John Travolta stars in this cyber-action thriller about an ex-government spy engaged in an underground war against terrorists and anti-American sentiment. He and his lovely cohort Ginger (Halle Berry) enlist the help of convicted superhacker Stanley Jobson (Hugh Jackman) to help steal $6 billion in unused government funds to finance their operation.
Gabriel Shear (Travolta) has set his sights on a government slush fund established several years ago by the Drug Enforcement Agency in a money-laundering scheme, now worth nearly $10 billion. In order to pull off the heist, he needs to find someone who can get into the bank's computers quickly enough to access the DEA money while deleting all records of the transfer. Shear is left with one option--Stanley Jobson--recently released from jail after serving two years for hacking into an FBI program that performed unethical surveillance on regular Americans. Jobson is reluctant to do the job even after Shear offers him $10 million because the terms of his parole prevent him from coming within 50 yards of a computer. So Shear comes up with an offer that he cannot refuse--a chance to be reunited with his daughter Holly. Jobson's boozy ex-wife took Holly and married an X-rated film director during his hiatus from society, leaving Jobson to live alone in a trailer. With everything to gain, Jobson accepts the deal and enters Shear's world where people are obviously not what they seem.
The film starts off with a close-up shot of Travolta giving an interesting spiel about why Sonny Wortzik's bank robbery attempt failed in Dog Day Afternoon and how Hollywood just produces crap. This is probably his most credible scene in the film. For the most part, it is hard to take a goofy looking Travolta seriously as a menacing freedom fighter. Soft spoken and chubby, with a ridiculous hair cut, he looks completely ludicrous standing in the front seat of a speeding sports car with a gun in each hand, shooting at enemies from both sides. As for Berry, when did she become a multi-million dollar actress--with Introducing Dorothy Dandridge? Her acting is terrible and her character Ginger is an oversimplified version of every man's fantasy femme fatale. She's almost as overdone as Jackman's character Jobson, a dedicated father pining away for his daughter, cruelly victimized by a she-devil wife. Yet Jackson turns out a clever performance, despite some corny scenes, as does Don Cheadle (Traffic) and ex-soccer player Vinnie Jones (Lock, Stock and Two Smoking Barrels).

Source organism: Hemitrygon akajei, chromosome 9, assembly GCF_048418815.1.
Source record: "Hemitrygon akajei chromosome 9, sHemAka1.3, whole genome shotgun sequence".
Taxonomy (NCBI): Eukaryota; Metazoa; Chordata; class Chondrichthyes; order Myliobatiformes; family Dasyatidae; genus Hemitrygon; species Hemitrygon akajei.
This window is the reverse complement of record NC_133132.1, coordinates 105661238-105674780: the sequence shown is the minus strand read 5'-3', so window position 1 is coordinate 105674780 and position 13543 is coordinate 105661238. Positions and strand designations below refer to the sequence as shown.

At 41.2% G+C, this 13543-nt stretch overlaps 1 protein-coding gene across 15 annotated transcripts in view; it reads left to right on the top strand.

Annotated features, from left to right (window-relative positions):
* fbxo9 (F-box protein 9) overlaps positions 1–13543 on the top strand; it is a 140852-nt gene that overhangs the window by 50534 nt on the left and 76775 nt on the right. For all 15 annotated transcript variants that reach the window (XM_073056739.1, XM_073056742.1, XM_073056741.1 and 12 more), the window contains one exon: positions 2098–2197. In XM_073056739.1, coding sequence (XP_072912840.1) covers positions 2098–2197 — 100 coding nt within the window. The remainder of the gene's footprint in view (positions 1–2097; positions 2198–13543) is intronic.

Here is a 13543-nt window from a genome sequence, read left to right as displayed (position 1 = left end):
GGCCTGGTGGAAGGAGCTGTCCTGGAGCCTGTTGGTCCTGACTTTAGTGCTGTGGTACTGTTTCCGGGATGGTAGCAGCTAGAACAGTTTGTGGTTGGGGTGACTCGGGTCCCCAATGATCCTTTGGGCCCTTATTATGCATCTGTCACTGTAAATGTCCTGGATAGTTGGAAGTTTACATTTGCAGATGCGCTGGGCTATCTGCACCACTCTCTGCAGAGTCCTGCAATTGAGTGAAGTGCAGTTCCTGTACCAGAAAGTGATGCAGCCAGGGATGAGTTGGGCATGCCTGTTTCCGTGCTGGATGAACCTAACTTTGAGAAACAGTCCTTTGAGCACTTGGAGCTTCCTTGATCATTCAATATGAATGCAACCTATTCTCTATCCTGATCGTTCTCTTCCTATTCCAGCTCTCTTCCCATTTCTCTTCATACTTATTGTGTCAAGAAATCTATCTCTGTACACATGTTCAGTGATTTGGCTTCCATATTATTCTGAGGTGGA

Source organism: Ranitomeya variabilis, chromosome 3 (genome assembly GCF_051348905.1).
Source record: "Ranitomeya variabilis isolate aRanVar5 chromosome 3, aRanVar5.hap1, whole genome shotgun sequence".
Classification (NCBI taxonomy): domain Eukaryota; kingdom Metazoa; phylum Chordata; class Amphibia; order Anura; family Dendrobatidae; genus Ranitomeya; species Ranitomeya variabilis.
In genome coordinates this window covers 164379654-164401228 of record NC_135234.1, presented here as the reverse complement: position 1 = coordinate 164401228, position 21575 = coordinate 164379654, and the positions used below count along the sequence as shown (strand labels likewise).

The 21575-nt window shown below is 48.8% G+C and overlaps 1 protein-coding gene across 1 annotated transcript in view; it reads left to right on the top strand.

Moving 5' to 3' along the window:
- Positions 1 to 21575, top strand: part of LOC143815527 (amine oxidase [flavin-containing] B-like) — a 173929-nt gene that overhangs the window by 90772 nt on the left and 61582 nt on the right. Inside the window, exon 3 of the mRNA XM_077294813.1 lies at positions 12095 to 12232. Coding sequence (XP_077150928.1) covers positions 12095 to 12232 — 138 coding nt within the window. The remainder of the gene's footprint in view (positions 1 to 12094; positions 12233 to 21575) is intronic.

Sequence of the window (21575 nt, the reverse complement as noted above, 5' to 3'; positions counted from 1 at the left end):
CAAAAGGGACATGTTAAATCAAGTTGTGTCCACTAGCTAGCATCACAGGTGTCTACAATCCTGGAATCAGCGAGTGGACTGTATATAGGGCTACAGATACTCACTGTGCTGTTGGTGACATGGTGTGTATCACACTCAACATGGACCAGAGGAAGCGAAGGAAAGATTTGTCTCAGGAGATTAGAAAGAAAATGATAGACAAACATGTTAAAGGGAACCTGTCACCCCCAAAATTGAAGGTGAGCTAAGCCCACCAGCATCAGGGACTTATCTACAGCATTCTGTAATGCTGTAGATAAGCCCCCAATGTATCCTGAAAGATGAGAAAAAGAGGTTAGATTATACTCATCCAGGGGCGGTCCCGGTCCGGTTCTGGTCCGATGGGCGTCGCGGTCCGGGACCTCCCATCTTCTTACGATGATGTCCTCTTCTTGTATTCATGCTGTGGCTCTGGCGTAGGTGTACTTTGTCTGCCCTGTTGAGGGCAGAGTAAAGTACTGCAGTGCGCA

The two great action scenes in Swordfish come during the film's first and last 10 minutes. In the opening sequence, director Dominic Sena (Kalifornia, Gone in 60 Seconds) delivers an intense slow-motion view as a hostage wrapped in dynamite and ball bearings explodes during the climactic bank robbery. The camera pans a full 360 degrees around the scene, visually taking the viewer through walls and police cars. It is the best and most dramatic scene in the film. Towards the end, Shear's getaway bus complete with hostages is airlifted over downtown Los Angeles--it's too harebrained to believe but incredibly well done. Though there are a few action sequences sprinkled throughout the film, including an insanely long tumble down a cliff by Jackson and Cheadle, they are not enough to make up for such an implausible story, which loses its momentum after such a promising start. While it is visually impressive and accompanied by a great soundtrack featuring Paul Oakenfold, the film tries too hard to be clever with blatant and unoriginal plot twists. To call Swordfish an out-and-out action thriller would be paying it a compliment.
Lacking sufficient action to detract from a basically stupid story, Warner Bros.' first summer blockbuster release fails to live up to the hype. While two great action sequences open and close the film, everything in between may leave you disappointed.